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Clash Of The North American Titans Puts Women's Hockey In The Spotlight

By Harry Thompson - Editor, USA Hockey Magazine, 02/16/22, 11:30AM EST


Game marks the fifth time U.S. and Canada have met in an Olympic gold medal game

BEIJING – Ladies and gentlemen, the main event. 

In this corner, wearing the red and white jerseys with the maple leaf on the front, the defending IIHF Women’s World Champions, the challenger from Canada.

And in this corner, sporting the red, white and blue colors with the letters U-S-A across their chests, the defending Olympic gold medalists from the United States.


If only Michael Buffer was here to hype a clash of these North American hockey heavyweights that really needs no hyping at all.

You’ve heard of the Thrilla in Manilla? The Rumble in the Jungle? This is the Battle in Beijing, pitting the only two countries to ever skate off Olympic ice with gold medals hanging around their neck.

It’s the game everyone has been waiting for. The one everyone has been asking about. And despite their diplomatic responses about taking it one game at a time and the tough opponents they’ve faced along the way, the day has come that both teams circled on their calendars long before they arrived inside the Beijing bubble.

“Any time the U.S. and Canada play, it could be on a pond and you put two of those jerseys on and certainly all of a sudden the intensity ramps up,” said U.S. head coach Joel Johnson.

“It’s about the pride for Canada wearing the maple leaf and for us wearing the red, white, and blue. It just never gets old. It’s one of the best rivalries in sports.”

This will mark the fifth time these rivals have met in a gold-medal match, with Canada holding a slim advantage of three titles to two. 

Their most recent Olympic clash took place four years ago in PyeongChang, South Korea, where Jocelyne Lamoureux-Davidson dangled a goal for the ages and Maddie Rooney stole the show in net to put an exclamation point on an edge-of-your-seat shootout.

Only one time in the history of women’s ice hockey in the Olympics have they not met in the gold-medal match. That was in 2006 when Sweden shocked the U.S. in a semifinal shootout, leaving the Americans with a bronze medal.

That was a Halley’s Comet moment in hockey. It may come around again in our lifetime, especially given the strides other countries have made, but it may take a few more trips around the sun before these two relinquish their place on the top of the podium.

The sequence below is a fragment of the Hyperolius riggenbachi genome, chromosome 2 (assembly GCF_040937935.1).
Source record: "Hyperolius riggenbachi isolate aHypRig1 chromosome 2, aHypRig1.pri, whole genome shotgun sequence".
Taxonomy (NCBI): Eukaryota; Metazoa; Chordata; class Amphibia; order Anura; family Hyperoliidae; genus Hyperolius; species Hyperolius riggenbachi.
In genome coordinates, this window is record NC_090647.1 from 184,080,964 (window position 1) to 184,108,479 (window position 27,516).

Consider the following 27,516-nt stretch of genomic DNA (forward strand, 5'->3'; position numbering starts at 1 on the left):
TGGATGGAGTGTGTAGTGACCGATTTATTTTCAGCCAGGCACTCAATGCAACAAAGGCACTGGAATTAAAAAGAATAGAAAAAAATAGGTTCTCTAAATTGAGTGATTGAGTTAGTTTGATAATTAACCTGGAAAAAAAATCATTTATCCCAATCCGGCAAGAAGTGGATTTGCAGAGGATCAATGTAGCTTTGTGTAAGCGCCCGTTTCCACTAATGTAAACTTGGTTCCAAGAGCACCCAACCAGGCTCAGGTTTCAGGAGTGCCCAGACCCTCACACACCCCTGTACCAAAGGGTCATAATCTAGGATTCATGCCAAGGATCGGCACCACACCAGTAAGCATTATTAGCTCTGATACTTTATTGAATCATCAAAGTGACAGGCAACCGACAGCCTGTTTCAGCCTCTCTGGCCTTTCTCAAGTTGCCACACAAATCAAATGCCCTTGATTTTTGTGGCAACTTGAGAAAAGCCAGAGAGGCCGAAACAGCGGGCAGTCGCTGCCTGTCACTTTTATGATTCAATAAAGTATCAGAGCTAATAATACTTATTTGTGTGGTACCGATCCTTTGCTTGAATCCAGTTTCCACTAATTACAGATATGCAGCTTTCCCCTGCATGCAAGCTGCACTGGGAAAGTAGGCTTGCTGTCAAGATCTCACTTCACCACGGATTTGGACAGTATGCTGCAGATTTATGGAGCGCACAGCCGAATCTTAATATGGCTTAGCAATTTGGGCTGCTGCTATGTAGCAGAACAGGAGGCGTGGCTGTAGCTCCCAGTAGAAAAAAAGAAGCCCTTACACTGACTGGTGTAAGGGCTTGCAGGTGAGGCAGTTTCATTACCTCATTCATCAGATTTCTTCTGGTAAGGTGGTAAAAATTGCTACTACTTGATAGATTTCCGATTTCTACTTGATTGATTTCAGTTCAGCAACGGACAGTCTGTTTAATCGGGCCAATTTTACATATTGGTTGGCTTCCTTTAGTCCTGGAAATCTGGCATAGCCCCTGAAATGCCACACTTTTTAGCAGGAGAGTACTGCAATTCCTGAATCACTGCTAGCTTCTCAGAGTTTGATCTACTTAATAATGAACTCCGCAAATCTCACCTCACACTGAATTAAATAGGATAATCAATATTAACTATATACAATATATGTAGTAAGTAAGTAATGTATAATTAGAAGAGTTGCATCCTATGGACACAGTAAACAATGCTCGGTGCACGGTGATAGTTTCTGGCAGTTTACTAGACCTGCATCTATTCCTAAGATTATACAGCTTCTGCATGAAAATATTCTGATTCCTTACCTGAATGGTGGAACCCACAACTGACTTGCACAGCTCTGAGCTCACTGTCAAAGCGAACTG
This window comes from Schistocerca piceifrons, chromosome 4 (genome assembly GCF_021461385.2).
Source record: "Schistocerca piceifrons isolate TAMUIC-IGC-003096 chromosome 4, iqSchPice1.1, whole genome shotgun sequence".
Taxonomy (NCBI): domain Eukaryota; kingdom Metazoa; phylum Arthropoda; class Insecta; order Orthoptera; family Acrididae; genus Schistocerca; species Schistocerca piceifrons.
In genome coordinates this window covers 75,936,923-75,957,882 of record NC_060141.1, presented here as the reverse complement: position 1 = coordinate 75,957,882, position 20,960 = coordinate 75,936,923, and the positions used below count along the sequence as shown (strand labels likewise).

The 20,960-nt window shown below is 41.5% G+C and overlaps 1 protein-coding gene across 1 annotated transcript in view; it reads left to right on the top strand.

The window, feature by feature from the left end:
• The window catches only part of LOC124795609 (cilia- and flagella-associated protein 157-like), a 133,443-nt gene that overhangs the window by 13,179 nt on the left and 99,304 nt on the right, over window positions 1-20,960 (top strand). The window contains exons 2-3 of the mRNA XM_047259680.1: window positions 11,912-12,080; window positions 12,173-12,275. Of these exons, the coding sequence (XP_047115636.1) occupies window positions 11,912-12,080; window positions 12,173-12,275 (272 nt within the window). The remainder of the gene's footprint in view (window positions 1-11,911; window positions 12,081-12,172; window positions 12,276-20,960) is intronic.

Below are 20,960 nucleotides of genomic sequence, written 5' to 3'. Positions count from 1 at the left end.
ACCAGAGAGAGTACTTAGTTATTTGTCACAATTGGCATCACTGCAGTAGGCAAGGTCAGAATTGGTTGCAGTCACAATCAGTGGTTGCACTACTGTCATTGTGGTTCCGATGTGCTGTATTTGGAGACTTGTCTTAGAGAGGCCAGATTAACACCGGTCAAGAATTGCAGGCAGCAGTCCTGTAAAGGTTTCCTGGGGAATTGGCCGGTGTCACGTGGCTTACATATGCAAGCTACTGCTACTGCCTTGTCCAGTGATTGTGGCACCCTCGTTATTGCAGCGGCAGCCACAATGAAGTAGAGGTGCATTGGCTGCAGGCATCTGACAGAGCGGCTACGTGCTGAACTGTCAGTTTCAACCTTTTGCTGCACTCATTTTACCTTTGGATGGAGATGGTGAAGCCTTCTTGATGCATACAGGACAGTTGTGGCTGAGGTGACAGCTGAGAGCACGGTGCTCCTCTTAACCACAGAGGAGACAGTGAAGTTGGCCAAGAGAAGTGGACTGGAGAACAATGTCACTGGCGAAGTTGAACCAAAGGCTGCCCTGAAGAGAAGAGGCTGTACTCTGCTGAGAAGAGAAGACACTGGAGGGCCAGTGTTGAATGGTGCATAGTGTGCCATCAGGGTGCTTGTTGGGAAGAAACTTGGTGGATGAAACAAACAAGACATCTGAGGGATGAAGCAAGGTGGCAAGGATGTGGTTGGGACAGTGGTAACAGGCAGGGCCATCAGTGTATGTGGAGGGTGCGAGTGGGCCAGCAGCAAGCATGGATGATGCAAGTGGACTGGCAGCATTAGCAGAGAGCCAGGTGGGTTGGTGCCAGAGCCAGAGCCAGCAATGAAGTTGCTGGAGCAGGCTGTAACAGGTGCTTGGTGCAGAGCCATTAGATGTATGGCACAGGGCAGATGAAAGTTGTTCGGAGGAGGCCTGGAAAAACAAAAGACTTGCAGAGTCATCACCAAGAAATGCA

Both teams took different paths to get here. The Canadian express has steamrolled the competition by a record-setting margin of 54 to 8, including a 4-2 victory over the U.S. to close out the preliminary round. 

The U.S. has outscored opponents by a slightly less gaudy margin of 28-8 while peppering goalies with an average of 55 shots on goal per game.

In their first meeting, the U.S. nearly doubled the Canadian shot total (53-27) but could only sneak two goals past Ann-Renee Desbiens. That’s sent the U.S. coaching staff back to the dry erase board as they look to generate more quality scoring chances.

“We’re getting a lot of shots, but not a lot of goals,” Johnson said. “ I wouldn’t say we’re struggling to score. We’re just not generating the highest quality chances as compared to just settling for some shots that are fairly easy to save.”

They have worked on changing the point of the attack and getting the defense more involved in the play, just as Cayla Barnes was when she moved in from her point position to receive a Hannah Brandt pass in the slot to score a power-play goal in the semifinals.

“I don’t think we’ve played our best game yet,” Johnson said. “When we played them the last time I thought we were pretty good, but we didn’t generate enough great opportunities to score.”

It’s not that the U.S. needs to score in bunches to be successful. Blessed with an abundance of riches in goal, the U.S. has been tightlipped about who will get the starting nod throughout the tournament, but have named Alex Cavallini the starter for the 2022 Olympic finale. 

Since bringing the team together in early October for a residency camp in Blaine, Minn., Johnson has tried to boil the Olympic odyssey down to a simple equation.

“Our message to the team has been, it’s four years for four months and four months for two weeks and two weeks to get to two hours on the [Feb.] 17th,” he said.

Those two hours are now at hand. There’s nothing else to write and nothing else to say except, “Let’s get ready to rumble.”



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